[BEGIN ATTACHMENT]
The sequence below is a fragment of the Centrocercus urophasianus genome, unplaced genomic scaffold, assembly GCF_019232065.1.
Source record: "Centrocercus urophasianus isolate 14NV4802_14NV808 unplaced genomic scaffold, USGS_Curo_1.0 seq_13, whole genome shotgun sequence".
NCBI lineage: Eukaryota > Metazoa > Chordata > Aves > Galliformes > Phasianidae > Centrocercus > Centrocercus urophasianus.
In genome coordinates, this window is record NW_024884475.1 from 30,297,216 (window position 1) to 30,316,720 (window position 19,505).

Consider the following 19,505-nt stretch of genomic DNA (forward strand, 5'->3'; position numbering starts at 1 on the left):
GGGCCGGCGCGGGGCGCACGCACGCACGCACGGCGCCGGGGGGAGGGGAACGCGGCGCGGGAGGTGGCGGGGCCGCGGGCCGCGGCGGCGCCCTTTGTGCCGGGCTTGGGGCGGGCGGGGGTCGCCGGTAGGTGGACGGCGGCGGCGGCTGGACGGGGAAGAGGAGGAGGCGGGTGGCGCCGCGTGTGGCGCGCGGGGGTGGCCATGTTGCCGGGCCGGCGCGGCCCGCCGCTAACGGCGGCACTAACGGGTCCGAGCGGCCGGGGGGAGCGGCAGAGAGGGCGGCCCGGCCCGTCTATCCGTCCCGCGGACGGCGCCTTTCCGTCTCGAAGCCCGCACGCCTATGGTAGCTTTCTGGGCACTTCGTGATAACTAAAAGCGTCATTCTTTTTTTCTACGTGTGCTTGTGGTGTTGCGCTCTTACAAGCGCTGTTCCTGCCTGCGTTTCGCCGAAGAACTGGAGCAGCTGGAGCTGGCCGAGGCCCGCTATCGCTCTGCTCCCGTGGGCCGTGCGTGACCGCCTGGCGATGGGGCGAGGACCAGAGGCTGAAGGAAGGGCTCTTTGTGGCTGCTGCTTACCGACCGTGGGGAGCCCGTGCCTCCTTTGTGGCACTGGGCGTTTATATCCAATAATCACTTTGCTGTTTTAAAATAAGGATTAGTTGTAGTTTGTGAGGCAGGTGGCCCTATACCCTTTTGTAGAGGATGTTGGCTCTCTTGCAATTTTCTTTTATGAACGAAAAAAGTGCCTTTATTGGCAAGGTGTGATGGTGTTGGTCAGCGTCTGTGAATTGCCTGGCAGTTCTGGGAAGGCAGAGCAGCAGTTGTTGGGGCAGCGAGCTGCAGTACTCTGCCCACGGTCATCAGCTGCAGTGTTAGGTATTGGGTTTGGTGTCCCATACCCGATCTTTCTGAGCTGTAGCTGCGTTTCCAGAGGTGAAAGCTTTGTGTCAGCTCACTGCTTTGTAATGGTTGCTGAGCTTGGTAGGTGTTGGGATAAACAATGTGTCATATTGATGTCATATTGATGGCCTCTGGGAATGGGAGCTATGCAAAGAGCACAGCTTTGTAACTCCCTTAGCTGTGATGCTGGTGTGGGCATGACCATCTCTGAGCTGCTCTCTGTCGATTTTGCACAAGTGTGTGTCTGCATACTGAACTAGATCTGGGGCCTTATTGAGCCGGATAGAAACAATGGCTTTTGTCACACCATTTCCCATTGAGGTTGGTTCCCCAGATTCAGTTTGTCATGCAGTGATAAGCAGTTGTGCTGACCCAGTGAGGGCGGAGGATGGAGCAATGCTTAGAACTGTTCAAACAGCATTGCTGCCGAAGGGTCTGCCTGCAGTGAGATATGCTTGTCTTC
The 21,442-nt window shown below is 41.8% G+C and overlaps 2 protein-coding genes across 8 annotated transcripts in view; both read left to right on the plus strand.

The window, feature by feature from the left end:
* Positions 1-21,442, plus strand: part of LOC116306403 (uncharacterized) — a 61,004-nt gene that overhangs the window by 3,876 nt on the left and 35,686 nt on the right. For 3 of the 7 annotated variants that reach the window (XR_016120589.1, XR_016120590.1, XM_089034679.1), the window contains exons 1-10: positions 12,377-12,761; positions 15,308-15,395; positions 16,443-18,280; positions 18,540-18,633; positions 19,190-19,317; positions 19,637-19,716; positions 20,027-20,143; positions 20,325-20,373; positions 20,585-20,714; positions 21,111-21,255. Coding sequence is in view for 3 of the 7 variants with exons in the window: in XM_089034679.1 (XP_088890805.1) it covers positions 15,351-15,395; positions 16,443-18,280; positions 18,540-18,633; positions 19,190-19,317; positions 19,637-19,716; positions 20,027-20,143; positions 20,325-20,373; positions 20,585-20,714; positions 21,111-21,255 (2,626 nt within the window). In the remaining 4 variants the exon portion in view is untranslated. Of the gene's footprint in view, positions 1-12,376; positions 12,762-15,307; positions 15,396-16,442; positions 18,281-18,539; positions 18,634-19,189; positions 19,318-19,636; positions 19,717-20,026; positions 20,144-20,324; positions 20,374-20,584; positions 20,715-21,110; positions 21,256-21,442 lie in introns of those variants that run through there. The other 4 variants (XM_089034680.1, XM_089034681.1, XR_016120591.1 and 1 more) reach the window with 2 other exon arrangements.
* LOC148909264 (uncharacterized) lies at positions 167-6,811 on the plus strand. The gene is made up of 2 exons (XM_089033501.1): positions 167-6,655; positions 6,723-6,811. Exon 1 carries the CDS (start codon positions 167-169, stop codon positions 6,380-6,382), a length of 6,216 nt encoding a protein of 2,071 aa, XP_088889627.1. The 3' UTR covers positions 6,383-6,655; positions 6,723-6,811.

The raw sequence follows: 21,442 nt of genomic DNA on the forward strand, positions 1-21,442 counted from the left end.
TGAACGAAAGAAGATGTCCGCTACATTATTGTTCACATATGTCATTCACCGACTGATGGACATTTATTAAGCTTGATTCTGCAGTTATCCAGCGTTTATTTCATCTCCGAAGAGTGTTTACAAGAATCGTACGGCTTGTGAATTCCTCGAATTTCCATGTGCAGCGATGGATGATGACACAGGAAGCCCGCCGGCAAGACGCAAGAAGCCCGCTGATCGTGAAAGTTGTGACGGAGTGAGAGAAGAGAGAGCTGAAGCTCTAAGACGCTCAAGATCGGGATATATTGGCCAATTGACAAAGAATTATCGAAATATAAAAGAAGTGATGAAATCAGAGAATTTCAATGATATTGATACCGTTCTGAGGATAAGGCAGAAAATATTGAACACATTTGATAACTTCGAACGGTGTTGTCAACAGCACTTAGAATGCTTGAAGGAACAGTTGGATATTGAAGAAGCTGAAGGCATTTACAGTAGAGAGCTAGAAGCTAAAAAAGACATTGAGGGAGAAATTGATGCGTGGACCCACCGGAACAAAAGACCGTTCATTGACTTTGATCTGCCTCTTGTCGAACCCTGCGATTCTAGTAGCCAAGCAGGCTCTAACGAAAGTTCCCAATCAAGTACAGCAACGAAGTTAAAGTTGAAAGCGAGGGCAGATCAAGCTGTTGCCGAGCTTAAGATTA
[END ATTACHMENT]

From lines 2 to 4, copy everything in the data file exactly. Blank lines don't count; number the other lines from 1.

Source record: "Centrocercus urophasianus isolate 14NV4802_14NV808 unplaced genomic scaffold, USGS_Curo_1.0 seq_13, whole genome shotgun sequence".
NCBI lineage: Eukaryota > Metazoa > Chordata > Aves > Galliformes > Phasianidae > Centrocercus > Centrocercus urophasianus.
In genome coordinates, this window is record NW_024884475.1 from 30,297,216 (window position 1) to 30,316,720 (window position 19,505).